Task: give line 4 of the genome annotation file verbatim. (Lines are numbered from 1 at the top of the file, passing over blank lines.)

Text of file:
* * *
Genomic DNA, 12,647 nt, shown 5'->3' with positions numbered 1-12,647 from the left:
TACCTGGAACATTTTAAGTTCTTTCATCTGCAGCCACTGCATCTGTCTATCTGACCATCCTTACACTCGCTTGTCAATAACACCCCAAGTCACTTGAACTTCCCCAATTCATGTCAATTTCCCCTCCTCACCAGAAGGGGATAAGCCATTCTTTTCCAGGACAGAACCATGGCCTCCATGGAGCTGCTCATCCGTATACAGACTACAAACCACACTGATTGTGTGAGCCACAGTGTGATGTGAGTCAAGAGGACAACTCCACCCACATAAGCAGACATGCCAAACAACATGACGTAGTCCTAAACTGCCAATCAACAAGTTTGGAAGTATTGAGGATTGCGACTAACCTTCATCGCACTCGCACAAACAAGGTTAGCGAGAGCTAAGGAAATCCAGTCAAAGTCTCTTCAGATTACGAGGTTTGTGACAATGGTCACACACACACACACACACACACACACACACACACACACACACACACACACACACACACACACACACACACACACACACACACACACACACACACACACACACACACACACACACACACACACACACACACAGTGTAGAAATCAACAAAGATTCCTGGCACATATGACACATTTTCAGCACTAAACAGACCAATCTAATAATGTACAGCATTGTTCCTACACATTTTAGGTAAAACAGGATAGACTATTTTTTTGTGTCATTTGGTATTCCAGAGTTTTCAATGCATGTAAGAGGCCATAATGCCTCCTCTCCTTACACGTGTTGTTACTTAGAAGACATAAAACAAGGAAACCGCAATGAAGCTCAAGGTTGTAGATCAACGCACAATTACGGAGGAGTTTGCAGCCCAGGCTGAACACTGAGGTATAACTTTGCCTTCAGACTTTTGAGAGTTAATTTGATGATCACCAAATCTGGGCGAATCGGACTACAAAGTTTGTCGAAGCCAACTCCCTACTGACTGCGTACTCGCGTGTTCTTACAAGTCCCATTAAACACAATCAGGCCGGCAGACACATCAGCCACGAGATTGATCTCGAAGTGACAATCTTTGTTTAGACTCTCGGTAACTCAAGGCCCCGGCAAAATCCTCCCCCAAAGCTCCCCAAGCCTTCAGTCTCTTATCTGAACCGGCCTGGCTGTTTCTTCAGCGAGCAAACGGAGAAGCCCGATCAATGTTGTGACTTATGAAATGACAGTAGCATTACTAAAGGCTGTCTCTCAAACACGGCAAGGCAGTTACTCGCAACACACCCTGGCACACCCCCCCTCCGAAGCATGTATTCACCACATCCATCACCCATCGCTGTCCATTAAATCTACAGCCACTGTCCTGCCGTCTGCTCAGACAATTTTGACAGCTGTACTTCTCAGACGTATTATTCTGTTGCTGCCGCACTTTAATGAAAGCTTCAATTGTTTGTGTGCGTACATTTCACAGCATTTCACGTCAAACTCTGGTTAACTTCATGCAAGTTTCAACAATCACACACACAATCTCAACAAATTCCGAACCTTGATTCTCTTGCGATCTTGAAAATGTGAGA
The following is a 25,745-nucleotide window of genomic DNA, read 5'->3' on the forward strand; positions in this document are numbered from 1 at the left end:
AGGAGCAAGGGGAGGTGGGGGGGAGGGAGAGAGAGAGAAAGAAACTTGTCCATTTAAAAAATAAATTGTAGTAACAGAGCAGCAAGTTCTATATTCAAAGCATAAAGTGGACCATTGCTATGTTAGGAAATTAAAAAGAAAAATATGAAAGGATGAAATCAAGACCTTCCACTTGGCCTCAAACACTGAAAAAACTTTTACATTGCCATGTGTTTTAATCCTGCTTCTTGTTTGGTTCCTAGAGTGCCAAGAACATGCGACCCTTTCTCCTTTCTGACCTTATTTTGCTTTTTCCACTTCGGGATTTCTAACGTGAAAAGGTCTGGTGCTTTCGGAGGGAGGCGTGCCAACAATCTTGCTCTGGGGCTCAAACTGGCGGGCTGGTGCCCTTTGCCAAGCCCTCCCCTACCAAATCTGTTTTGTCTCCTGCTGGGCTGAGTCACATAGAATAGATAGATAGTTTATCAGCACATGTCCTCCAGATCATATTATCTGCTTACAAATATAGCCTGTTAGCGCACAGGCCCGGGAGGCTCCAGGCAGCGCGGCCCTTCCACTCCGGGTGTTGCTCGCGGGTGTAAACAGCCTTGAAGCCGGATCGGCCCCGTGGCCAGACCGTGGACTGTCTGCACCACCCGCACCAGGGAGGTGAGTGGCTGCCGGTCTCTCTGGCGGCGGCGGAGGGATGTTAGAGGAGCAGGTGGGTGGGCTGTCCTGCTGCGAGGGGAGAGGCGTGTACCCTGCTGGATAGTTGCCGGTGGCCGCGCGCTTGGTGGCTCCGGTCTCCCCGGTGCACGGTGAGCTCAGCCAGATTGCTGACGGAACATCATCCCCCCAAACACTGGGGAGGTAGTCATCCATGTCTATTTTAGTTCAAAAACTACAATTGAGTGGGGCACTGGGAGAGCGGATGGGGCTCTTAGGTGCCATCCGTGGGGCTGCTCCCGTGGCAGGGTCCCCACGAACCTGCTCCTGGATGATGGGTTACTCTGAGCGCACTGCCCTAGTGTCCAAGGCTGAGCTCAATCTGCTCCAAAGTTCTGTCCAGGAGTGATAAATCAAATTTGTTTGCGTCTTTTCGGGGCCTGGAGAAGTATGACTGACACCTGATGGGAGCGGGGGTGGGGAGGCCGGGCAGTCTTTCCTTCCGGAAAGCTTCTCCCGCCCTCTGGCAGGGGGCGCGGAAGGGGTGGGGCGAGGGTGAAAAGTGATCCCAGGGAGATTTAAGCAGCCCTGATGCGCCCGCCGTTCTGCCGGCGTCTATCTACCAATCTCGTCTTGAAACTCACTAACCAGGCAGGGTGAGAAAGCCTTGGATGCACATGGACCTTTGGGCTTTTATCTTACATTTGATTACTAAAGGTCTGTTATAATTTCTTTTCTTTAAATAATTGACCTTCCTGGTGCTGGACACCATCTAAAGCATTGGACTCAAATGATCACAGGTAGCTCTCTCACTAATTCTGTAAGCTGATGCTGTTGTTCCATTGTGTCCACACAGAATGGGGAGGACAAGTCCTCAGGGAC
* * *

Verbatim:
AGGAGCAAGGGGAGGTGGGGGGGAGGGAGAGAGAGAGAAAGAAACTTGTCCATTTAAAAAATAAATTGTAGTAACAGAGCAGCAAGTTCTATATTCAAAGCATAAAGTGGACCATTGCTATGTTAGGAAATTAAAAAGAAAAATATGAAAGGATGAAATCAAGACCTTCCACTTGGCCTCAAACACTGAAAAAACTTTTACATTGCCATGTGTTTTAATCCTGCTTCTTGTTTGGTTCCTAGAGTGCCAAGAACATGCGACCCTTTCTCCTTTCTGACCTTATTTTGCTTTTTCCACTTCGGGATTTCTAACGTGAAAAGGTCTGGTGCTTTCGGAGGGAGGCGTGCCAACAATCTTGCTCTGGGGCTCAAACTGGCGGGCTGGTGCCCTTTGCCAAGCCCTCCCCTACCAAATCTGTTTTGTCTCCTGCTGGGCTGAGTCACATAGAATAGATAGATAGTTTATCAGCACATGTCCTCCAGATCATATTATCTGCTTACAAATATAGCCTGTTAGCGCACAGGCCCGGGAGGCTCCAGGCAGCGCGGCCCTTCCACTCCGGGTGTTGCTCGCGGGTGTAAACAGCCTTGAAGCCGGATCGGCCCCGTGGCCAGACCGTGGACTGTCTGCACCACCCGCACCAGGGAGGTGAGTGGCTGCCGGTCTCTCTGGCGGCGGCGGAGGGATGTTAGAGGAGCAGGTGGGTGGGCTGTCCTGCTGCGAGGGGAGAGGCGTGTACCCTGCTGGATAGTTGCCGGTGGCCGCGCGCTTGGTGGCTCCGGTCTCCCCGGTGCACGGTGAGCTCAGCCAGATTGCTGACGGAACATCATCCCCCCAAACACTGGGGAGGTAGTCATCCATGTCTATTTTAGTTCAAAAACTACAATTGAGTGGGGCACTGGGAGAGCGGATGGGGCTCTTAGGTGCCATCCGTGGGGCTGCTCCCGTGGCAGGGTCCCCACGAACCTGCTCCTGGATGATGGGTTACTCTGAGCGCACTGCCCTAGTGTCCAAGGCTGAGCTCAATCTGCTCCAAAGTTCTGTCCAGGAGTGATAAATCAAATTTGTTTGCGTCTTTTCGGGGCCTGGAGAAGTATGACTGACACCTGATGGGAGCGGGGGTGGGGAGGCCGGGCAGTCTTTCCTTCCGGAAAGCTTCTCCCGCCCTCTGGCAGGGGGCGCGGAAGGGGTGGGGCGAGGGTGAAAAGTGATCCCAGGGAGATTTAAGCAGCCCTGATGCGCCCGCCGTTCTGCCGGCGTCTATCTACCAATCTCGTCTTGAAACTCACTAACCAGGCAGGGTGAGAAAGCCTTGGATGCACATGGACCTTTGGGCTTTTATCTTACATTTGATTACTAAAGGTCTGTTATAATTTCTTTTCTTTAAATAATTGACCTTCCTGGTGCTGGACACCATCTAAAGCATTGGACTCAAATGATCACAGGTAGCTCTCTCACTAATTCTGTAAGCTGATGCTGTTGTTCCATTGTGTCCACACAGAATGGGGAGGACAAGTCCTCAGGGAC